Christine Chaillot is Swiss (Geneva) and Eastern Orthodox (Patriarchate of Constantinople). She is internationally known and respected for her ardent advocacy of the full reconciliation of the Eastern Orthodox and the Oriental Orthodox Churches. Mme. Chaillot is the author of numerous books and articles on the life and spirituality of the churches of the two families and the history and progress of their ecumenical dialogue. A frequent visitor to Armenia, Ethiopia, and all of the lands of historic Orthodoxy, she is not only a friend to hierarchs and theologians of every Orthodox church, but a personal catalyst for deeper relationships and dialogue among them.

The Good News of the Resurrection

The angel at Jesus' tomb proclaims to the holy women "He is not here. He has risen." Armenian miniature from Isfahan, Iran, dated 1610.
The angel at Jesus’ tomb proclaims to the holy women “He is not here. He has risen.” Armenian miniature from Isfahan, Iran, dated 1610.

The following Easter sermon was delivered and published in New York in 1938 by then Primate of the Diocese of the Armenian Church of America and later Catholicos of the Great House of Cilicia, Garegin Hovespiants. A scholar, soldier, and man of intense Christian commitment, he escaped the rubble of the Genocide to become one of the great Armenian Church leaders of recent centuries. In this sermon, the Archbishop reveals the relevance of Christ’s Resurrection for the modern, scientific age.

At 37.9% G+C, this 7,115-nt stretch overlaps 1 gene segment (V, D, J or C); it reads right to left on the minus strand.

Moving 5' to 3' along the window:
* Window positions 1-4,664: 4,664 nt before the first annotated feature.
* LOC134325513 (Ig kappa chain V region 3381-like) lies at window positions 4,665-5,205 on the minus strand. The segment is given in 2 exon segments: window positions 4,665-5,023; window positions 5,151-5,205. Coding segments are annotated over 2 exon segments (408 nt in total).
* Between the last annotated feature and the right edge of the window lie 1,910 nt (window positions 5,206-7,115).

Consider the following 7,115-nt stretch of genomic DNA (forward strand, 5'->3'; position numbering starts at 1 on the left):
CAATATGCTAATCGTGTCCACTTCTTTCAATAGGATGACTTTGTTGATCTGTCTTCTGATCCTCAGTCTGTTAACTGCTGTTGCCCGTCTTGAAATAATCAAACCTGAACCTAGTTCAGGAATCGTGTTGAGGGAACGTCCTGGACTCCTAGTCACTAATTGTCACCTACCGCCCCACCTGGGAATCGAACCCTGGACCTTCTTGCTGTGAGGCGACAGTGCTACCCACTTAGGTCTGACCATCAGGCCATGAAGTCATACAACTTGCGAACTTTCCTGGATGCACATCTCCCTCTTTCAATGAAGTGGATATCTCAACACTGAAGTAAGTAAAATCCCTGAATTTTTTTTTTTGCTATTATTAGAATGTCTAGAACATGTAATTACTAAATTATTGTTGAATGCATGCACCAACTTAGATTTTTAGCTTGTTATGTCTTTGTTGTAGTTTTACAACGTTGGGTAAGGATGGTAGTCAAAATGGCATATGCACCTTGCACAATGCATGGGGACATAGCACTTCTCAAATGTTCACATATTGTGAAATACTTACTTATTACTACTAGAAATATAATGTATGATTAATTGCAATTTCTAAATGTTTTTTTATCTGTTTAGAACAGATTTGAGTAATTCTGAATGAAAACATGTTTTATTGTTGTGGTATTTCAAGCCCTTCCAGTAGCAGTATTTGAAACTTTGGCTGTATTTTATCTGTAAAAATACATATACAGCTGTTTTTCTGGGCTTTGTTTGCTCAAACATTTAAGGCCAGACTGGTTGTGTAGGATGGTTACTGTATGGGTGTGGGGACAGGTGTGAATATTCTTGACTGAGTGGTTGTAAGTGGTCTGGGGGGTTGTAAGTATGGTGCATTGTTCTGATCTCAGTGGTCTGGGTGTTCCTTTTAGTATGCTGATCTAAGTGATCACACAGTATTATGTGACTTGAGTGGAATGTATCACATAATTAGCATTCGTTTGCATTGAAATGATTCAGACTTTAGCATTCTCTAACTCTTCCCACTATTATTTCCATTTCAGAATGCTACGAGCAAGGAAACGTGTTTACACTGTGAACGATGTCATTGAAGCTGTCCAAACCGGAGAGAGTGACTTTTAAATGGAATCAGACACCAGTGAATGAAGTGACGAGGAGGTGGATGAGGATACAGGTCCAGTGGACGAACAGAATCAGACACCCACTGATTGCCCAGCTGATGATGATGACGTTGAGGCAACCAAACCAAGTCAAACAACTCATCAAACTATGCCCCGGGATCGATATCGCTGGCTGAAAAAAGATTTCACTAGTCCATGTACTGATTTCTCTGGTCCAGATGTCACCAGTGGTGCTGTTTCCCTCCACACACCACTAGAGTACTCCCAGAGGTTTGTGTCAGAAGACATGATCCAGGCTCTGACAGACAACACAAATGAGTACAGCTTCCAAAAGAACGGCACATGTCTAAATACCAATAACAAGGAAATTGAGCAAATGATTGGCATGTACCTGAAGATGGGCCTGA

Why do you seek the living among the dead? He is not here. He has risen! (Luke 23:5)

Who will roll away the huge stone, the boulder that was placed in front of the tomb? This was the discussion among the women. Taking with them sweet incense and oil, they had come to pay their last respects to the earthly remains of the great Teacher. Just yesterday he was alive, today he was but a breathless corpse, and tomorrow he would forever disappear from their view as a bit of decay and destruction. This final noble deed should have been done with heart and soul. Yet the women were frail and weak. So who was going to help them to roll away the huge stone that sealed off the tomb so that they could have access to the cave?

Do Not Weep for Me